Mentoring first-time founders is always interesting and familiar themes continue to emerge. One of the recurring themes I have seen is that new founders push all-in on bad hands.
What do I mean by that? Well, startup culture has been romanticized to a point where every possible or potential founder is coming out of the woodwork with the hope of a quick exit. The unfortunate byproduct is that many founders lack the critical skills to throw away bad ideas when they find themselves unable to scale, monetize, finance, etc. To my earlier analogy, they will go all-in on a bad hand instead of just folding and waiting for the next deal.
The concept of “failing fast” is a popular one in the startup world. The goal is to try to make an idea fail as fast as possible instead of investing too much into it. Many people have goals, but simply a goal without a plan is just a wish. In the interest of saving time and pain for existing and aspiring founders, I want to offer very basic, practical advice:
Before you consider a startup, evaluate your opportunity cost
If you created a company, obviously you are going to think you are going to join the “3 comma club”, or at least be a comfortable millionaire. What if you don’t? What is your opportunity cost if you don’t found your start up? Model it out for the next 5 or 10 years. Once you arrive upon a figure, use this as the baseline for what your ROI needs to be on your investment of time. If you have a job, you can do your due diligence after hours while still working. You can extend your potential timeline by delaying the amount of time without a salary.
Evaluate your intrinsic motivations
Why are you building this company? Do you want to solve a problem, do you want to be your own boss, do you want to make money? Understand what drives you, because in the dog days of running your company you will need these goals to help motivate you. Running a startup is a series of very high highs and very low lows. You will need to regulate your emotions and not get too ahead of yourself.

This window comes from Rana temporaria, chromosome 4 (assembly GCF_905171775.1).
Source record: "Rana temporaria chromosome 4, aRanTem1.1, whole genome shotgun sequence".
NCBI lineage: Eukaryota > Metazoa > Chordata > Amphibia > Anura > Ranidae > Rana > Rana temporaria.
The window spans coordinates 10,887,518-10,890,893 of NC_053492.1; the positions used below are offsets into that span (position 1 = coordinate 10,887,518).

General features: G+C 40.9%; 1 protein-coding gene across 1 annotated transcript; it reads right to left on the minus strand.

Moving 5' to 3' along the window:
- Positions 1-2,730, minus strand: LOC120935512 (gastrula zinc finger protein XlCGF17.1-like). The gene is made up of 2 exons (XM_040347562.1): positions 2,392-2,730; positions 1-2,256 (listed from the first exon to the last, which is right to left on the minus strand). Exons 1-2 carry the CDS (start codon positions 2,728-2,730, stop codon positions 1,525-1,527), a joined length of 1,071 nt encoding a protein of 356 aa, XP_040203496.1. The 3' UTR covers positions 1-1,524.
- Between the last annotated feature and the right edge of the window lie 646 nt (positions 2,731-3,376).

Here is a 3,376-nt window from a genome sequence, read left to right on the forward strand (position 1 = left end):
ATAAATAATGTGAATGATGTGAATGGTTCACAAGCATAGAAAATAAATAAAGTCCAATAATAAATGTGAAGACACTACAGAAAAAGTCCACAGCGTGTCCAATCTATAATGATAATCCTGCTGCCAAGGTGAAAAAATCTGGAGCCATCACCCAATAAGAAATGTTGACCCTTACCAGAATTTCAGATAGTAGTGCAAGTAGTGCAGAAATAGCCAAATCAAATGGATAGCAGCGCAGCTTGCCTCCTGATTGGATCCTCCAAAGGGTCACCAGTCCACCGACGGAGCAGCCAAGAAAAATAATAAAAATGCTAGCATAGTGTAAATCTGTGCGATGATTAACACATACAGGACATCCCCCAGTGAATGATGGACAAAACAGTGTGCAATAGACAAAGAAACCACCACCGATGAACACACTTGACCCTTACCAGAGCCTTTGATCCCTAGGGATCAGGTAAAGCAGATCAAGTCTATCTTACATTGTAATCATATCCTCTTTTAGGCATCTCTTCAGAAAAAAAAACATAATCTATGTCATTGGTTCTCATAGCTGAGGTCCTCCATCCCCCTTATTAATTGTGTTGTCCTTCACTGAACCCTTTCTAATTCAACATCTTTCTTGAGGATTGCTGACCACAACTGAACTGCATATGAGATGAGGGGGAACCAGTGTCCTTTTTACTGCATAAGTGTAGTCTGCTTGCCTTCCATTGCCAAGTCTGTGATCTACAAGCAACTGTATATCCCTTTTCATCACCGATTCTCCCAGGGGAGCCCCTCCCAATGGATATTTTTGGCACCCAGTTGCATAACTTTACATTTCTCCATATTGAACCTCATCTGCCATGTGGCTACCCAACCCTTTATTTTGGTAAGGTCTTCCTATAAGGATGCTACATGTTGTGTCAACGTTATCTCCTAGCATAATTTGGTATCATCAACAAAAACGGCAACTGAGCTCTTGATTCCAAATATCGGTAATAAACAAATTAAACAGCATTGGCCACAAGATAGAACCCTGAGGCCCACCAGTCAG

Your ideas are not new
Someone has thought of or tried what you are doing or proposing. Figure out who these companies are. Find out why they failed. Heck, connect with that founder on LinkedIn and ask them. You need to understand why your idea at this time will be different. Is it the way you are implementing the idea? Has something changed in the market? Are you in some way uniquely qualified to make it work?
Find a mentor
You need to empower someone you trust or admire to call bullshit on your ideas or approaches. Without a proper mechanism to vet your ideas it becomes very difficult for you to get objective feedback.
Test your ideas with other founders
Start socializing your ideas with other founders. Find founders in your community. However, before you start reviewing your ideas with them, consider the following points:
- Is this in the founders space: Do they have the experience to vet the idea. I find founders are so excited to share their idea, they sometimes get so caught up in telling others the idea, they don’t realize that the other founder may not be able to provide meaningful advice.
- Be respectful of their time: Come prepared, don’t ramble, show up on time and if you are meeting for a coffee, offer as a courtesy to buy the coffee. Not because founders need free coffee, but as a token that you appreciate their time.
- Have a next step in mind, but wait: Based upon what you present, a founder may have an idea of what to do next. You may have presented so poorly they want to run for the exit, but they might want to help. That could range anywhere from constructive feedback, to an introduction to more. Again don’t presume. Gauge interest and evaluate next steps. In your mind, this is the most important thing in the world, in their mind this is a courtesy 30 min coffee meeting.
- Start testing your idea and find ways to break it. You can test your idea by talking to prospective customers, anyone and everyone. Once you do a bit of informal testing, try to formalize it a bit more with informed surveys and other mechanisms.
- Let’s be honest with ourselves; building a company is like gambling. Like gambling we try to best maximize our odds. The difference is that instead of just betting on raw chance we are betting on ourselves and ability to bring an idea to fruition. There are many variables we can and can’t control. The advice provided above is to founders on the best footing to evaluate their idea, before they invest time and energy at the expense of other possibly better ideas.
Don’t be a Homer. Don’t make bad bets.
Joseph Puopolo is an entrepreneur and digital renaissance man in Waterloo.